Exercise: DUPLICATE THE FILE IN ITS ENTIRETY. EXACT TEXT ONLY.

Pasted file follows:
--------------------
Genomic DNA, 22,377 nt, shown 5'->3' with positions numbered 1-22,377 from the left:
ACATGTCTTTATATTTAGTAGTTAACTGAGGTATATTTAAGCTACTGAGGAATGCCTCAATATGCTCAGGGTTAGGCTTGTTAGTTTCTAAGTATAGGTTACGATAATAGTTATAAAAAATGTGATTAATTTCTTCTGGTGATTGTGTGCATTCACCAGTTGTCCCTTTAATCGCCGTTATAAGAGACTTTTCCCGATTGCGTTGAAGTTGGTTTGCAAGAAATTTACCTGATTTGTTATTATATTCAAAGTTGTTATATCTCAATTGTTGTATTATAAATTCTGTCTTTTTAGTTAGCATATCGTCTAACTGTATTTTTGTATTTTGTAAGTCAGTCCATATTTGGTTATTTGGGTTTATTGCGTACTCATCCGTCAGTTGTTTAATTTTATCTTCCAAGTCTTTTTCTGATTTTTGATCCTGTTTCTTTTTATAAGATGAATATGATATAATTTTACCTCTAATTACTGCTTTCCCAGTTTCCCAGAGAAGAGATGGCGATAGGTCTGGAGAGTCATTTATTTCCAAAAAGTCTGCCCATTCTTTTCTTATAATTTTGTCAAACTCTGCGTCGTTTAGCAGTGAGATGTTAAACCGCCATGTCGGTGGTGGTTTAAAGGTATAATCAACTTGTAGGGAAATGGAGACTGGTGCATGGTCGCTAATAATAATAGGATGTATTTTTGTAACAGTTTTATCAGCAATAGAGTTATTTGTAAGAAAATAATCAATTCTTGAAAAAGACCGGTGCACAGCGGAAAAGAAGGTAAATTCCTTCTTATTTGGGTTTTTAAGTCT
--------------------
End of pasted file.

Genomic DNA, 22,377 nt, shown 5'->3' with positions numbered 1-22,377 from the left:
ACATGTCTTTATATTTAGTAGTTAACTGAGGTATATTTAAGCTACTGAGGAATGCCTCAATATGCTCAGGGTTAGGCTTGTTAGTTTCTAAGTATAGGTTACGATAATAGTTATAAAAAATGTGATTAATTTCTTCTGGTGATTGTGTGCATTCACCAGTTGTCCCTTTAATCGCCGTTATAAGAGACTTTTCCCGATTGCGTTGAAGTTGGTTTGCAAGAAATTTACCTGATTTGTTATTATATTCAAAGTTGTTATATCTCAATTGTTGTATTATAAATTCTGTCTTTTTAGTTAGCATATCGTCTAACTGTATTTTTGTATTTTGTAAGTCAGTCCATATTTGGTTATTTGGGTTTATTGCGTACTCATCCGTCAGTTGTTTAATTTTATCTTCCAAGTCTTTTTCTGATTTTTGATCCTGTTTCTTTTTATAAGATGAATATGATATAATTTTACCTCTAATTACTGCTTTCCCAGTTTCCCAGAGAAGAGATGGCGATAGGTCTGGAGAGTCATTTATTTCCAAAAAGTCTGCCCATTCTTTTCTTATAATTTTGTCAAACTCTGCGTCGTTTAGCAGTGAGATGTTAAACCGCCATGTCGGTGGTGGTTTAAAGGTATAATCAACTTGTAGGGAAATGGAGACTGGTGCATGGTCGCTAATAATAATAGGATGTATTTTTGTAACAGTTTTATCAGCAATAGAGTTATTTGTAAGAAAATAATCAATTCTTGAAAAAGACCGGTGCACAGCGGAAAAGAAGGTAAATTCCTTCTTATTTGGGTTTTTAAGTCT